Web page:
The only phrase you’re likely to hear more often than “mobile first” is “mobile security.” But what does mobile-first security looks like?
The question is turning out to be a big deal, and getting a lot of attention from Microsoft, Google, and other companies that want to be the harbinger for all of your productivity. Turning your company’s data over to Office 365 or G Suite is going to be more appealing if there’s a strong sense that all the information will be safe from malicious third parties, yet easy for you to manage.
There’s been a lot of news around this topic in the last few weeks, with Google making a ton of announcements at its Cloud Next conference and Microsoft bringing its Teams work chat application into the wild.
Nearly everything these companies do lately has a major impact on the concept of being mobile first. Effective mobile work relies on speed, access to the cloud, and security. Here are a few of the most recent happenings in this area that may be items to work through when it comes to how to best ensure your company’s workflow is secure and mobile ready.
Security at the Chip Level
One of the most interesting announcements I’ve seen in a while when it comes to hardware and security was dangling from the ear of Google’s Urs Holzle, senior VP for technical infrastructure, at the company's recent Cloud Next conference. He debuted Google’s Titan chip, which was designed with a “layered security architecture, spanning the physical security of data centers to secure boot across hardware and software to operational security,” according to Google’s announcement.
The talk of security and its application to mobile devices was everywhere. G Suite users could rest assured their data and secure documentation were inside a secure Fortress Google thanks in part to the $20 billion that Alphabet chairman Eric Schmidt boasted of spending on it.
It better be, because we’ve reached an inflection point where it’s so much easier to go all-in with cloud than some type of hybrid model that many companies have been clinging to. When you can sign up for a G Suite or Office 365 account and cheaply add new users and dish out access, you’re quickly adding in a lot of content and files that need to be monitored and secure.
The message you get from Google in this area is clear - you won’t need to worry about someone getting at your stuff as long as you use good security practices.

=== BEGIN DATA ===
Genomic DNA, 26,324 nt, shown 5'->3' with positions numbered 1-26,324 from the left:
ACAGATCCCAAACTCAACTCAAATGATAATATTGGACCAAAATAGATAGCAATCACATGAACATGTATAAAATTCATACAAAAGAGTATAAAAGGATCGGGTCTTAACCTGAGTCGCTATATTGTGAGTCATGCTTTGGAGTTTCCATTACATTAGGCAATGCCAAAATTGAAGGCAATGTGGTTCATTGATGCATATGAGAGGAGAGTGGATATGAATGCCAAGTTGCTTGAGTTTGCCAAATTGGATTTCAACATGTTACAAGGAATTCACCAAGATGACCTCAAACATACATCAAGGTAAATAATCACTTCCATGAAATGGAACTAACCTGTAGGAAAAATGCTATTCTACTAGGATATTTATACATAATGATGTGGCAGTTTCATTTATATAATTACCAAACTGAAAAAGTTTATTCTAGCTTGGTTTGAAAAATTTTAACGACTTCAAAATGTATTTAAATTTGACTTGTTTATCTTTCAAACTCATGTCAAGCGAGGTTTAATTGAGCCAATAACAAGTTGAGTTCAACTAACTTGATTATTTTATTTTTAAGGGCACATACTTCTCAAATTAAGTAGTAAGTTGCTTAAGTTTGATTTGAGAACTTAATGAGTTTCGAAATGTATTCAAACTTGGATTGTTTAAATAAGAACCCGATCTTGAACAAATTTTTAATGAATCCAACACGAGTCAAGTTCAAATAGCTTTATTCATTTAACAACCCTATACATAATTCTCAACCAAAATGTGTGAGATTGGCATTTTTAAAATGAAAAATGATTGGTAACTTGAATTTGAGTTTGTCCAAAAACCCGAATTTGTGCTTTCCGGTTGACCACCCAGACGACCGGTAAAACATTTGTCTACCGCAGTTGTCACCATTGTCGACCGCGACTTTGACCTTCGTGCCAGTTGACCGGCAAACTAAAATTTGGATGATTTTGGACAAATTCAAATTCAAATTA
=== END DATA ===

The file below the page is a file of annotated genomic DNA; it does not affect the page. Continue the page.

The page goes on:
Google’s custom chip is built to put security at the hardware level.
Diving into mobile device management
Mobile device management is a phrase that can send anyone’s head spinning for how many potential problems exist when it comes to company data. But this is a critical component of mobile-first security.
Office 365 offers a clear mobile device management strategy for an organization.
Both Google and Microsoft have guidelines and policies about how to effectively manage data, devices, and distribute access to applications. Even if your shop is BYOD (bring your own device), you’re still doing device management because both Office 365 and G Suite grant you the power to confer access for particular applications and varying types of data archival.
This also may mean setting specific policies for device usage, even if you’re not directly issuing each device. Take the time to get to know how each cloud provider handles device management, and this may help you decide which is the best cloud to go with.
A Smarter Cloud Requires Smarter Security
The mobile-first mantra isn’t just about the convenience of having a device in your hand. It’s because all of that data flowing through your Google or Microsoft account is being analyzed by those companies to (hopefully) empower you to work smarter.
You can require screen locks or wipe data with G Suite’s mobile device management policies.
For example, Google has a new series of APIs for recognizing objects in videos, which could do wonders for editing and advertising campaigns, embodying the whole pitch behind Google Cloud, i.e. it’s the smarter cloud, enabling companies that use it to find out both the work they’re doing and what you need to do each day.
But if your cloud is going to be doing some of the thinking for you, it better be sure and not leak any of that information out to more nefarious sources. This is why a mobile device management policy, secure practices, and rock solid security from the cloud provider are all critical. Microsoft executive Brad Anderson recently released a video that claims to tell you everything you’d ever want to know about enterprise mobile security. It’s a good reminder that Microsoft is going to continue to compete very vigorously in this space, and may give you some tips about how to manage this critical area.
Essentially, mobile-first security isn’t terribly different from just good security practices. However, things move more quickly and require a deep understanding of managing security and data with a cloud provider. The cloud is smarter, but everything it knows means that it must be protected.